Better still, I flew a 1941 Stearman PT-17 as well. I like the Stearman better than the Waco, even if it's slower. On the Stearman, everything was heavy, but it was harmoniously heavy. It had the inertial starter too, where you had to stick a glorified tire iron into a hole in the side of the bird and slowly spin this flywheel up to speed. You then jump in the cockpit and quickly flip the clutch to dump the flywheel energy into the motor to start it. I had her to a whopping 95mph (knots are for sailors ) in a slight dive....this is with the original Continental 220hp. Now put a P&W R-985 on her and double the power and now we're talking!

Of course, nothing beats the XB-70. Look it up. Pure awesome!

I'm working on the design of a plane that is basically a modernized Helio Courier. Great STOL on the low end but fairly quick cruise as well. I hope to have it done some time in the next 100 years....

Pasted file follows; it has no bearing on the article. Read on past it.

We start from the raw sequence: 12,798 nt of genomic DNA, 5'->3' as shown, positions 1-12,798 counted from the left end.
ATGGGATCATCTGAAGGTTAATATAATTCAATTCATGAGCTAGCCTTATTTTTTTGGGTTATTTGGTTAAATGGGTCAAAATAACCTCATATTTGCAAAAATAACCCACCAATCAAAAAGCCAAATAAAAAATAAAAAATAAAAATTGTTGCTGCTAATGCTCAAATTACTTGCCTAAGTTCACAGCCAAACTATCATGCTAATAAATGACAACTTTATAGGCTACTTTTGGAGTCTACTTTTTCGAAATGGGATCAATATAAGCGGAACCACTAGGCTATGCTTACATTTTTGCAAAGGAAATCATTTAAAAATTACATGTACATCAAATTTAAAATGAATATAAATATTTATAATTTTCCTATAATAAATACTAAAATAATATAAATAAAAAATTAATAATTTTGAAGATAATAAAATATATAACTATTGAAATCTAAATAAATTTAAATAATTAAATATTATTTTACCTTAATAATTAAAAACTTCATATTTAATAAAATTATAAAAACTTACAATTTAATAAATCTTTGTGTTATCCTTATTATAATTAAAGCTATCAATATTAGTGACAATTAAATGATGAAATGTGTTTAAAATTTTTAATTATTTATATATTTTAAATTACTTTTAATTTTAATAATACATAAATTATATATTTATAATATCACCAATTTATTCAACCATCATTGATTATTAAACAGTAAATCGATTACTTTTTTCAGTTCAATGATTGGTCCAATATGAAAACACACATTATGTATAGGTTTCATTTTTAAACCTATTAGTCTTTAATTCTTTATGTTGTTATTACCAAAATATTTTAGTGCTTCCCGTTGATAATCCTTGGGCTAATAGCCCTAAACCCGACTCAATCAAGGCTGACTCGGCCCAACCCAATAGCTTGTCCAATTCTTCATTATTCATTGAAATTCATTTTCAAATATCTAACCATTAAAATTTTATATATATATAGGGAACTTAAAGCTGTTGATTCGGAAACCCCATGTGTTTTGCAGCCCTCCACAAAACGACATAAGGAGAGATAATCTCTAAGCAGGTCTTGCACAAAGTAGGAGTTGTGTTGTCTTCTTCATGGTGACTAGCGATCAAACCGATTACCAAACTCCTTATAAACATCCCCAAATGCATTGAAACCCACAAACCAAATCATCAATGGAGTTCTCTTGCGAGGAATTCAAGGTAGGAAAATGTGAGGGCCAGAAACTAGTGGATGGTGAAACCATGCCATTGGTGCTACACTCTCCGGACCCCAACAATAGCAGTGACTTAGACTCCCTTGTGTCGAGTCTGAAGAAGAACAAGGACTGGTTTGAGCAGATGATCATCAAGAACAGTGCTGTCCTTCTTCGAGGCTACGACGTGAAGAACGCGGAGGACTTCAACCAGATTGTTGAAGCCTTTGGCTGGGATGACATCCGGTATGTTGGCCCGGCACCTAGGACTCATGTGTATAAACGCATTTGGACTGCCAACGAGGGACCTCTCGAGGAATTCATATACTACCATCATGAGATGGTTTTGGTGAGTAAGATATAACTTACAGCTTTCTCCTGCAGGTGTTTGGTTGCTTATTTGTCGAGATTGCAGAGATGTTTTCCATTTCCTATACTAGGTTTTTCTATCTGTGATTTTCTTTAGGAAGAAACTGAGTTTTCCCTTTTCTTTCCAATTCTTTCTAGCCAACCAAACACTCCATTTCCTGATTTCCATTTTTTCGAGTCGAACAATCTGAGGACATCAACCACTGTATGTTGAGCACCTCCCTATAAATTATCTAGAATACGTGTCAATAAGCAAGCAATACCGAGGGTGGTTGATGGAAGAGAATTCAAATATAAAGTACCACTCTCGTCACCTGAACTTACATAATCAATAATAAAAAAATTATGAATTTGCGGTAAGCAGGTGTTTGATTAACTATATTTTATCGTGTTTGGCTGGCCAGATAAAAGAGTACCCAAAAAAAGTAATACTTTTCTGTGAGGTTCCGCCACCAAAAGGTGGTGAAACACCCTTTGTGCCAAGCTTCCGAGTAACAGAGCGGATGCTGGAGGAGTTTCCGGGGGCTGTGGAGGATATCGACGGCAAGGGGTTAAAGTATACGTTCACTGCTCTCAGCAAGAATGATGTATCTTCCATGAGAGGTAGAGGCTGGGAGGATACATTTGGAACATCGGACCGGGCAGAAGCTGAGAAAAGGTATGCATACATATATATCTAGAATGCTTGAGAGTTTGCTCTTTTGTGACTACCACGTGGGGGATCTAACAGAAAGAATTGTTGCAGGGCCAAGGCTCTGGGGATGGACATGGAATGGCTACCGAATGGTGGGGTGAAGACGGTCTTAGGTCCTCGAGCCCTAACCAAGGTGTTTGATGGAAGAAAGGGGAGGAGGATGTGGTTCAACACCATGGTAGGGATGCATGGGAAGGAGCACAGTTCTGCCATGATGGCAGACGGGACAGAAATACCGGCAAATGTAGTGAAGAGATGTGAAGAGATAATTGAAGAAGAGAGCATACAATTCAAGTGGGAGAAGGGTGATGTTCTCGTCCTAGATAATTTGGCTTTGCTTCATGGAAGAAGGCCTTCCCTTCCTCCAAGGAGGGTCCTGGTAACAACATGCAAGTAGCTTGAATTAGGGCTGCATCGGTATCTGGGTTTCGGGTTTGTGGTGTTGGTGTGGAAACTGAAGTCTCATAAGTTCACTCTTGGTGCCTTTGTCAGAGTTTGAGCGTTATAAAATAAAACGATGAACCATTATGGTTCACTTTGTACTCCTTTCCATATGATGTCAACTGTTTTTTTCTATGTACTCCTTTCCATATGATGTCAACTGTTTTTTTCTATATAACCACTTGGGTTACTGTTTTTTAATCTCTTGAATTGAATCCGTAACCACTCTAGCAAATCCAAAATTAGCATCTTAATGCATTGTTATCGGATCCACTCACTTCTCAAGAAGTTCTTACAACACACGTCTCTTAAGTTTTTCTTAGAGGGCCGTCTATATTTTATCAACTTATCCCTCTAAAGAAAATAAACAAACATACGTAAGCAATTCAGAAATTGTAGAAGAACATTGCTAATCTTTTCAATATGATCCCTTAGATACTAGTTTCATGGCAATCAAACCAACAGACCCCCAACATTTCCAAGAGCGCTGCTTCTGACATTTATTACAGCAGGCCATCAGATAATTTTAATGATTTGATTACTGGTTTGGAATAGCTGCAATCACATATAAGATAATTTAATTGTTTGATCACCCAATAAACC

see ya,
Jim, I'm not a pilot so always enjoy these views from the cockpit. I took some flying lessons but....don't laugh....was always airsick! Now I'm just an airplane geek who seldom leaves the ground.

Looked up the XB-70. Amazing!

All the best with your Helio, and happy contrails!
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Old 05-16-2012, 06:39 AM   #8
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Thumbs up From a great Airstream'n album....

Enjoy....
Mark Knopfler & Emmylou Harris :::: Red Staggerwing. - YouTube
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Old 05-16-2012, 07:58 AM   #9
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Beechcraft Staggerwing

If you want to see the most beautiful cars ever built, go to the Auburn-Deusenberg-Cord Museum in Auburn, IN. I think the Cord Convertible Coupe is the most beautiful car ever built but you may find another model that you like even more.
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Old 05-16-2012, 09:21 AM   #10